Originally published by the Lawyer’s Daily, February 28, 2020
The Association of Family and Conciliation Courts has defined parenting co-ordination as a hybrid legal- mental health role that combines assessment, education, case management, conflict management, dispute resolution, and, at times, decision-making functions. Parenting coordination is a child-focused process conducted by a mental health or family law professional, or a qualified family mediator with practical professional experience working with high conflict family cases.
The parenting coordinator (PC) helps co-parents engaged in high conflict co-parenting to implement their parenting plan by: 1) facilitating the resolution of their disputes in a timely manner; 2) educating co-parents about children’s needs; and 3) making decisions within the jurisdiction of the PC agreement. A PC seeks to protect and sustain safe, healthy and meaningful parent-child relationships. Parenting coordination is to help co-parents who are unable or unwilling to jointly make parenting decisions comply with parenting agreements and orders.
While the goals outlined above appear clear and concise, it is the authors’ experience that in many cases, these goals are difficult to attain. Family law counsel and judges continue to look to the parenting coordination process for high conflict families who stay locked in this pattern post-separation/court order. The process has limitations and those must be considered before either party commits to the process. While some Canadian provinces have moved towards legislation that allows judges to order parties to mediation and parenting coordination, Ontario is not there yet.
In addition, there is still a lack of understanding from both the judiciary and the bar as to what the parenting co-ordination process encompasses and what the role of the PC is. Case law is emerging on an inconsistent basis as to the jurisdiction of a court to order parents into the parenting coordination process if there has been no compliance with the Arbitration Act and the Family Law Act.
PCs are being named in court orders without notice to the named PC and in some cases, judges have articulated how the parenting co-ordination process will be structured, creating confusion before the process begins.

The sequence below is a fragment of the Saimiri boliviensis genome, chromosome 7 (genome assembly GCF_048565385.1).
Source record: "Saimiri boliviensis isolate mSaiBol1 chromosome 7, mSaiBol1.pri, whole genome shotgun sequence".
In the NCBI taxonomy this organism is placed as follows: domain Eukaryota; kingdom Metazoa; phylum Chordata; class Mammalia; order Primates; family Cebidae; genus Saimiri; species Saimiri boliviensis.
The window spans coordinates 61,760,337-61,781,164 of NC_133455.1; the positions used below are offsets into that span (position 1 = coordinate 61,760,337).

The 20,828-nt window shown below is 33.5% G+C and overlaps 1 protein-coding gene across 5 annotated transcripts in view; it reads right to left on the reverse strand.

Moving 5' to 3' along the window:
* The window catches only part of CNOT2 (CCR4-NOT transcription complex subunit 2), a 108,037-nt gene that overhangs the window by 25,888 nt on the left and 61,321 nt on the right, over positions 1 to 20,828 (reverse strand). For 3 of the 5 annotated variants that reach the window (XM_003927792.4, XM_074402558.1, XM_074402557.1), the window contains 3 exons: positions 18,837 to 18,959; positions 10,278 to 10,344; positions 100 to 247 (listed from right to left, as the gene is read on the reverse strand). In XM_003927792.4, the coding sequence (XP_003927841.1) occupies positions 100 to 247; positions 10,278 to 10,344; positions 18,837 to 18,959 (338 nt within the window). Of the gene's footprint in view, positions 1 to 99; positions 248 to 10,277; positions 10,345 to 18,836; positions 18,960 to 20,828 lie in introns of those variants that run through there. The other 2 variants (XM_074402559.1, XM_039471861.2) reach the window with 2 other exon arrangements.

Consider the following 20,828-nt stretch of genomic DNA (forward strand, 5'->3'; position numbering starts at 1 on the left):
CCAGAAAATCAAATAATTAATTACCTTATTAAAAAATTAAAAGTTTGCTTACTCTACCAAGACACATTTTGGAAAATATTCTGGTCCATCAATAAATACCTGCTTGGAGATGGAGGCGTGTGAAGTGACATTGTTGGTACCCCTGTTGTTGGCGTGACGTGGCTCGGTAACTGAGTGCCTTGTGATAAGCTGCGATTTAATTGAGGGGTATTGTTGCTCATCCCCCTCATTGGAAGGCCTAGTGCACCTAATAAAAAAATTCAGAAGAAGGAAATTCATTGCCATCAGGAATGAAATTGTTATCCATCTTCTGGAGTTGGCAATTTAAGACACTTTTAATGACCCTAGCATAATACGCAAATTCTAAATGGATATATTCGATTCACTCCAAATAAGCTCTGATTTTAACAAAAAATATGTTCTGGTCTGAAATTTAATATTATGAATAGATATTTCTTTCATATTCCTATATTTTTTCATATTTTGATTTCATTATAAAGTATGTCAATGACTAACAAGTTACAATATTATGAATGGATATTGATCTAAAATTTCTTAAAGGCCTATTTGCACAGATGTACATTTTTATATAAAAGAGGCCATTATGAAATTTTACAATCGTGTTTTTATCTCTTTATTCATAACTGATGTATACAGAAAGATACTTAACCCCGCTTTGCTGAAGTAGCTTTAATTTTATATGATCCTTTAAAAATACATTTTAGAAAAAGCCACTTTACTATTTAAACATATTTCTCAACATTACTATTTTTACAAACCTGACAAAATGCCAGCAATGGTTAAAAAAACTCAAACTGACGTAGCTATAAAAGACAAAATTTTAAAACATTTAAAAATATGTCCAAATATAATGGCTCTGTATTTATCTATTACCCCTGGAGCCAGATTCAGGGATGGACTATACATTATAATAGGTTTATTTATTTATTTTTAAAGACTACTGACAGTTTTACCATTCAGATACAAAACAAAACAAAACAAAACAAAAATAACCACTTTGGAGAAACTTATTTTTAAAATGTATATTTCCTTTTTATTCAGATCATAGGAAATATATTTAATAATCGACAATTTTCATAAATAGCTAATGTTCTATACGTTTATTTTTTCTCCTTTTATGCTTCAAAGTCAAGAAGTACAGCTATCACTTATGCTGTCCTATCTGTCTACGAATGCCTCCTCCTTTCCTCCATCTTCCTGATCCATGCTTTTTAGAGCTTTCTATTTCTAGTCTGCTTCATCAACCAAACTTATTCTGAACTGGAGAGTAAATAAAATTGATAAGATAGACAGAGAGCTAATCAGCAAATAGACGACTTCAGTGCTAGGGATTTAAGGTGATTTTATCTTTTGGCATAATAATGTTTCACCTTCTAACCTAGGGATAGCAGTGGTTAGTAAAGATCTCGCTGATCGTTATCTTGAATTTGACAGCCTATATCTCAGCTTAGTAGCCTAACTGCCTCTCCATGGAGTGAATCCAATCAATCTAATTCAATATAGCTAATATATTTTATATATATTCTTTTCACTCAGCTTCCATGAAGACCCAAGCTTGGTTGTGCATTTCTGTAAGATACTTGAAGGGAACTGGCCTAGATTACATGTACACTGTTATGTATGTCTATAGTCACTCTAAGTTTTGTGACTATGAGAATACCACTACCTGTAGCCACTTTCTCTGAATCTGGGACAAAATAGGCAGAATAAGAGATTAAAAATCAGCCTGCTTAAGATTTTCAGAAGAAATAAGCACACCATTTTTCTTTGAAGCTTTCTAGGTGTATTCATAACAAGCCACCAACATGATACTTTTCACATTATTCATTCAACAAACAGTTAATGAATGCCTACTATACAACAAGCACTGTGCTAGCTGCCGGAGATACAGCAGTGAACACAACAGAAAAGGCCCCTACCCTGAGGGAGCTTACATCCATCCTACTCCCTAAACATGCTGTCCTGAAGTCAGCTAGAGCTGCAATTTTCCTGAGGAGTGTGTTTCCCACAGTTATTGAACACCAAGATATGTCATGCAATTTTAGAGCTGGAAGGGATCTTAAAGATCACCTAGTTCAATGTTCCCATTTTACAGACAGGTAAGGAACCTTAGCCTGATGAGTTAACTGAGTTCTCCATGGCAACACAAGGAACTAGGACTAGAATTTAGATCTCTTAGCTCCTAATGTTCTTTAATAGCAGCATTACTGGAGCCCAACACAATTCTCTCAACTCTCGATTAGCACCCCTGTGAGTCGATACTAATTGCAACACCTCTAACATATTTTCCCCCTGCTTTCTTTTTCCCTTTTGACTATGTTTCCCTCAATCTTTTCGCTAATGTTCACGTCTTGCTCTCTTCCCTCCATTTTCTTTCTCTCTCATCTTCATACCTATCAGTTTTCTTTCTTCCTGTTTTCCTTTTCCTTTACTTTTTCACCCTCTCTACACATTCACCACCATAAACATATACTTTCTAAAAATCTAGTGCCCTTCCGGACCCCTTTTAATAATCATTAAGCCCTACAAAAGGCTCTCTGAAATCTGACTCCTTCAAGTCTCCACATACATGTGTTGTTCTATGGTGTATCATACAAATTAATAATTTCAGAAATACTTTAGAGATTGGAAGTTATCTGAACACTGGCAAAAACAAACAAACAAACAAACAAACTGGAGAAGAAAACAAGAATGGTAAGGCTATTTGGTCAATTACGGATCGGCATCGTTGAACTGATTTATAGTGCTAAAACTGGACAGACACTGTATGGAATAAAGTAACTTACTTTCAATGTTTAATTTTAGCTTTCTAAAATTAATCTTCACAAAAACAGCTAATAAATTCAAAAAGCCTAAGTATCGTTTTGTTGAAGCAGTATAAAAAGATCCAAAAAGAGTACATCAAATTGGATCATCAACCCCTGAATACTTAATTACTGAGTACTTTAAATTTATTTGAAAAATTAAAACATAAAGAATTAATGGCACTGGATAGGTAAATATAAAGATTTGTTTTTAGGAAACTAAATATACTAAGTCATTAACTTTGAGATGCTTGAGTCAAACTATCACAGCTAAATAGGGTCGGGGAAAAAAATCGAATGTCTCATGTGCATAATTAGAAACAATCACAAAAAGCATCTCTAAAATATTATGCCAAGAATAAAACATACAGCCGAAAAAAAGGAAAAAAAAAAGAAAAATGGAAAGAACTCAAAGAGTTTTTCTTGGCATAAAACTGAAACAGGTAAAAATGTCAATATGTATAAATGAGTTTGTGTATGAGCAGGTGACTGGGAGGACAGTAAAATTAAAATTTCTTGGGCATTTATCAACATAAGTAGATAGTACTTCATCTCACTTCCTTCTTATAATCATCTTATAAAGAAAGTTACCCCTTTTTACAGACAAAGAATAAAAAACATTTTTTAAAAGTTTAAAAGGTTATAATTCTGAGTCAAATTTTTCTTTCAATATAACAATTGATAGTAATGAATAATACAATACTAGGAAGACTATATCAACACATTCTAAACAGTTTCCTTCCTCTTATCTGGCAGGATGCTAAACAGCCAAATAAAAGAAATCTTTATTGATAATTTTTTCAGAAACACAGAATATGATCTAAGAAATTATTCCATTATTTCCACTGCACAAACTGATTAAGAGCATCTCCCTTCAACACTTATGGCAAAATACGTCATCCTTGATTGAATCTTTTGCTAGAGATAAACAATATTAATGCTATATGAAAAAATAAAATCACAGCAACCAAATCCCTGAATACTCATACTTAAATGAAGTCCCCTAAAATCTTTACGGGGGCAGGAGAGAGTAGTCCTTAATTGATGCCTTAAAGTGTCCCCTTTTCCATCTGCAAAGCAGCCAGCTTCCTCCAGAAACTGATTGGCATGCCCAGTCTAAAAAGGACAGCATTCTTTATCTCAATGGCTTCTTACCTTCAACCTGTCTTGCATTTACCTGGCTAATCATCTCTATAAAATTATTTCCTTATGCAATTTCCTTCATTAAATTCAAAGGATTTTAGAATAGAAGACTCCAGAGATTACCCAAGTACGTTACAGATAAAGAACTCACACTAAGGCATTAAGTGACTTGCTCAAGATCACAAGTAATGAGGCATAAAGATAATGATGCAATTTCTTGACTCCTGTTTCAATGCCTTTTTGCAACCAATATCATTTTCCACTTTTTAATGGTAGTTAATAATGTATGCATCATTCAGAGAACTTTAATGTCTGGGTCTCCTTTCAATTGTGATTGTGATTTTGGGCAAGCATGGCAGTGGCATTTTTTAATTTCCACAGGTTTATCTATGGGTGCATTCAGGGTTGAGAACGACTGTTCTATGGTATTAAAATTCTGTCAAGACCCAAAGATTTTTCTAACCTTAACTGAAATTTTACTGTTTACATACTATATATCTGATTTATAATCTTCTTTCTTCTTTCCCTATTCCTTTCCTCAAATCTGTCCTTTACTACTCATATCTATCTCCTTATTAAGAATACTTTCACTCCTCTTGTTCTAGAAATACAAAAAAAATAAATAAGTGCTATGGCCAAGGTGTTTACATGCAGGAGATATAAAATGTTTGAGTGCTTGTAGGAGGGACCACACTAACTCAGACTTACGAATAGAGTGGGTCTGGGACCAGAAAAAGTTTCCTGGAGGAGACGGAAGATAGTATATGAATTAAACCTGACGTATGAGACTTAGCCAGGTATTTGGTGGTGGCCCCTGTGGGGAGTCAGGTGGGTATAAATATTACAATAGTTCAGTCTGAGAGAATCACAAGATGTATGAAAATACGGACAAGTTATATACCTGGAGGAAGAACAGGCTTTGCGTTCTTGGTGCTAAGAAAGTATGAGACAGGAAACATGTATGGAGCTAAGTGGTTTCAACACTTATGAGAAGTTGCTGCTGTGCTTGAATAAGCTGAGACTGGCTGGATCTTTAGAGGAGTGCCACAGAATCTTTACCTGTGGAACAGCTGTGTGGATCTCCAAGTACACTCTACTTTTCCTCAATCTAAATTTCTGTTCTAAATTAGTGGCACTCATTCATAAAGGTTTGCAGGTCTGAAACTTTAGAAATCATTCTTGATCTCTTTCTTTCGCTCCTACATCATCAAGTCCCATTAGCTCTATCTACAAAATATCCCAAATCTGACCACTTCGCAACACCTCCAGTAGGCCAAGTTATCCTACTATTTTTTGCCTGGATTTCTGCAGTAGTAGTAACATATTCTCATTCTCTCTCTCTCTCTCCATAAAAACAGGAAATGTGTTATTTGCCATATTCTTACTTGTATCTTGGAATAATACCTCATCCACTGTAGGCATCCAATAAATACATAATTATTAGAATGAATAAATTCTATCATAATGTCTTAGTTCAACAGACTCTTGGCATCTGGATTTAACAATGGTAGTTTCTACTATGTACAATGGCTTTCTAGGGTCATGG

What is clear to us is that all three of the articulated goals outlined above must be part of the process if these parents are to be able to parent and co-parent effectively on their own. If the goal is to merely move this group of parents out of the justice system, then parenting coordination is an effective process. If the goal is for the parents to no longer need a PC as they have shifted their co-parenting relationship through the coaching and education work of the PC, then determining the effectiveness and what contributes to effectiveness becomes more complicated.
Mediating and arbitrating disputes in a timely, less structured and more cost-effective manner is undoubtedly an effective process for the types of issues that are brought to a PC. A good example is the recent teacher’s strike in Ontario. This has wreaked havoc not only on intact families but on parents who rely on their children’s transitions taking place at school only and are not able to coordinate random unscheduled child care. A PC can certainly be an effective resource for separated
co-parents facing this type of situation where a timely decision is crucial. (This example is not intended to be a commentary on the current situation.)
The challenging piece, and what is often more uncertain in terms of efficacy, are parenting coordination functions such as the coaching and educating of parenting coordination clients in more effective ways to communicate and implement their parenting plan, identifying and creating strategies for resolving conflicts on their own and providing resources and information on parenting skills and the developmental needs of their children.
While challenging in their own right, these interventions are often met with resistance. Although some of the lack of commitment from parents in this area is based on financial constraints, we find more often than not it is a lack of recognition on the part of both parents as to how their own behaviour may be contributing to the ongoing conflict.
Unfortunately, there is also at times a general unwillingness to commit to parenting co-ordination as a process of change. In the aforementioned example, this effort and commitment, along with the skills and commitment of the PC, are necessary and crucial factors to reducing not just acute situational stress or conflict but also in reducing the likelihood that a similar scenario will be stressful or conflicted in the future. Given that, understanding the full scope and potential of parenting coordination, as well as engaging in a dialogue about its effectiveness, is central to responsible practice.